What exactly does the ‘right candidate’ look like?  In this article, I will attempt to highlight some of the influencing factors that hiring managers are likely to consider when trying to determine your value as a potential employee.


You may have noticed on LinkedIn or any of the main job boards that the majority of talent acquisition specialists often use terms such as ‘paying up to $xxx, xxx + superannuation, to the right candidate’.

Often, we are recruiting for several different roles at a time, from mid-level through to senior, each with the same client. The salary that is offered to an interviewee upon a successful interview process is dependent upon a myriad of different factors.

Let's take a look at some of these factors!
 

Tenure
 

This is a big one when it comes to our clients. Everyone in the world of tech knows that people move around. Not only, sometimes things happen outside of our control, for instance, mass lay-offs and toxic work cultures to name just a few. However, generally speaking, our clients will always have a preference for candidates that are willing to stick around. After all, they are looking to build a strong team and make a return on their investment. This can’t be done if someone is going to jump ship on them as soon as a recruiter offers them a role with a pay rise.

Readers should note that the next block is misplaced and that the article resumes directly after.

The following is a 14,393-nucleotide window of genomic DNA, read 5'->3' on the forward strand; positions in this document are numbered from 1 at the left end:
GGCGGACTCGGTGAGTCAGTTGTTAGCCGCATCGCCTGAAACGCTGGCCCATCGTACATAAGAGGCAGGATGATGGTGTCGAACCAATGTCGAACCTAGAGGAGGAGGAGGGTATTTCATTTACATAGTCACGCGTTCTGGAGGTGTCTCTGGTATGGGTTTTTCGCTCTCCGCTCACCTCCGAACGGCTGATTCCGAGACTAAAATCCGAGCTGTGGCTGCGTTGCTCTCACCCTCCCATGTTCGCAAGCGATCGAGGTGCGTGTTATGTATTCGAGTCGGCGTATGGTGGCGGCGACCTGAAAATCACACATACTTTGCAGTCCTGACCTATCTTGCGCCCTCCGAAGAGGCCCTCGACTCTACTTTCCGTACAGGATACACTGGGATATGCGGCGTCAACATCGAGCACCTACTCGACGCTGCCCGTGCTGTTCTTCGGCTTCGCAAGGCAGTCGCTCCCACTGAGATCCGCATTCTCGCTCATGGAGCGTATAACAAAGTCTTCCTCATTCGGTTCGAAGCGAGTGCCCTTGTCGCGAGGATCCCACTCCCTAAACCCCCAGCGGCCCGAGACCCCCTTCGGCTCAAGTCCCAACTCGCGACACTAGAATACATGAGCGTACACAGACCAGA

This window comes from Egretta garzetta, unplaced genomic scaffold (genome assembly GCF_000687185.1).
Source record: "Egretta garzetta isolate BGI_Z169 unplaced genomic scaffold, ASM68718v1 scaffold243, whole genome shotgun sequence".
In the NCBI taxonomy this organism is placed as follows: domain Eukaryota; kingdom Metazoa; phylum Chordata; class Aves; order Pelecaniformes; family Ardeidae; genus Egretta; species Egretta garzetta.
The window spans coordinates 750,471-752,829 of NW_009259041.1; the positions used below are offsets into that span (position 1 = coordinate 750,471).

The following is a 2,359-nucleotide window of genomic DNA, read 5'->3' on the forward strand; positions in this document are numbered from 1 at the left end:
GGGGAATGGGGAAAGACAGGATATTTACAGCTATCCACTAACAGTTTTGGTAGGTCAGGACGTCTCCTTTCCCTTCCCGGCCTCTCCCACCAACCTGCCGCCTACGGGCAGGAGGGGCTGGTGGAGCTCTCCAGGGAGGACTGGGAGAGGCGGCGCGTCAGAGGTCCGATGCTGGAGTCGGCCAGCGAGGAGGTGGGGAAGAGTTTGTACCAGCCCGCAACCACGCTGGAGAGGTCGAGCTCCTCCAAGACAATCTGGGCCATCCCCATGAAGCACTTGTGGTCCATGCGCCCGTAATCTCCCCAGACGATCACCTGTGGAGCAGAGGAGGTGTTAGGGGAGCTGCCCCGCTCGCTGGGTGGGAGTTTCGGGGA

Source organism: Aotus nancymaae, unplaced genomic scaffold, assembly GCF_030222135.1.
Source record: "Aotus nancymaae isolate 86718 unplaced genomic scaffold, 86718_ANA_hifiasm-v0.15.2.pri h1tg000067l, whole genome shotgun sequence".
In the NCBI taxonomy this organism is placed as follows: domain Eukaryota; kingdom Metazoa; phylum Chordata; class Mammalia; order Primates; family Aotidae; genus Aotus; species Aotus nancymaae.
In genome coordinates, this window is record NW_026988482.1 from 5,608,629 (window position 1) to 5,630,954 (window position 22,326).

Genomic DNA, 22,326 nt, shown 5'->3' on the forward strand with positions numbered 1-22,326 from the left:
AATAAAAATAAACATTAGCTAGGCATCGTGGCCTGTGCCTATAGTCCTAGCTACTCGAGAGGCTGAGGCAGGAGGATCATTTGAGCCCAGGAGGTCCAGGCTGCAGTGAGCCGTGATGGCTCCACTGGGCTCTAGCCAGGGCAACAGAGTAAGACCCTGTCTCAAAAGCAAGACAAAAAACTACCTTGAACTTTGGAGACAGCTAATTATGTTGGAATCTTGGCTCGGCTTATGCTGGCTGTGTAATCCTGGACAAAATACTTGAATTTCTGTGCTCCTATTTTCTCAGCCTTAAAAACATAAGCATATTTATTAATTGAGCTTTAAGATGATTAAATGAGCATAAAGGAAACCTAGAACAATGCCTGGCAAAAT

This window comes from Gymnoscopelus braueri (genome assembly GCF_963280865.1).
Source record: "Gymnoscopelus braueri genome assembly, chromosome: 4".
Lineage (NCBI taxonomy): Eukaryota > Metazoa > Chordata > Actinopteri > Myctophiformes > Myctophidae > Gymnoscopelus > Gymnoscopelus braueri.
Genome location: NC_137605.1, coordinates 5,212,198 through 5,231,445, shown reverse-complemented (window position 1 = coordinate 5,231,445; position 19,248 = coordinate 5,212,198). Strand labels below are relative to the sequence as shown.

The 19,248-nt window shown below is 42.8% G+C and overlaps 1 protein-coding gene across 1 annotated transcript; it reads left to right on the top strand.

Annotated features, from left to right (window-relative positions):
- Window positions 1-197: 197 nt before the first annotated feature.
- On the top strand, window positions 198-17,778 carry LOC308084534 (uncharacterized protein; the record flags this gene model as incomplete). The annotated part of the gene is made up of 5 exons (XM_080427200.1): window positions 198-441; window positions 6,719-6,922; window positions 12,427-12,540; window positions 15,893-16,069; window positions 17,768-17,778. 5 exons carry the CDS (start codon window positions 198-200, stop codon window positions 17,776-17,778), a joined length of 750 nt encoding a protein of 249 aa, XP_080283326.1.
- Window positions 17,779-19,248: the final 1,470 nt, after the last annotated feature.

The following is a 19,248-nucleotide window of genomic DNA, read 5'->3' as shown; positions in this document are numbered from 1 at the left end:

The same also applies to contracts to an extent. I know, contracts are usually designed to be on a mutually agreed short-term basis. Still, that doesn’t stop the flag from being raised (more often than not). Employers may want to know why contracts weren’t extended. Why didn’t it work out? Most of the time there’s a genuine reason such as projects coming to an end, or a preference for being exposed to many different projects.

However, frequent doses of very short-term contracts are still likely to raise concerns with some hiring managers. Whether this is a good or bad thing is a topic for debate, and I don’t necessarily agree with it myself.
Whilst constantly jumping around for the next highest bidder might have beneficial short-term gains, rest assured that it will eventually catch up with them in the long term, especially when it comes to applying for positions with the big players.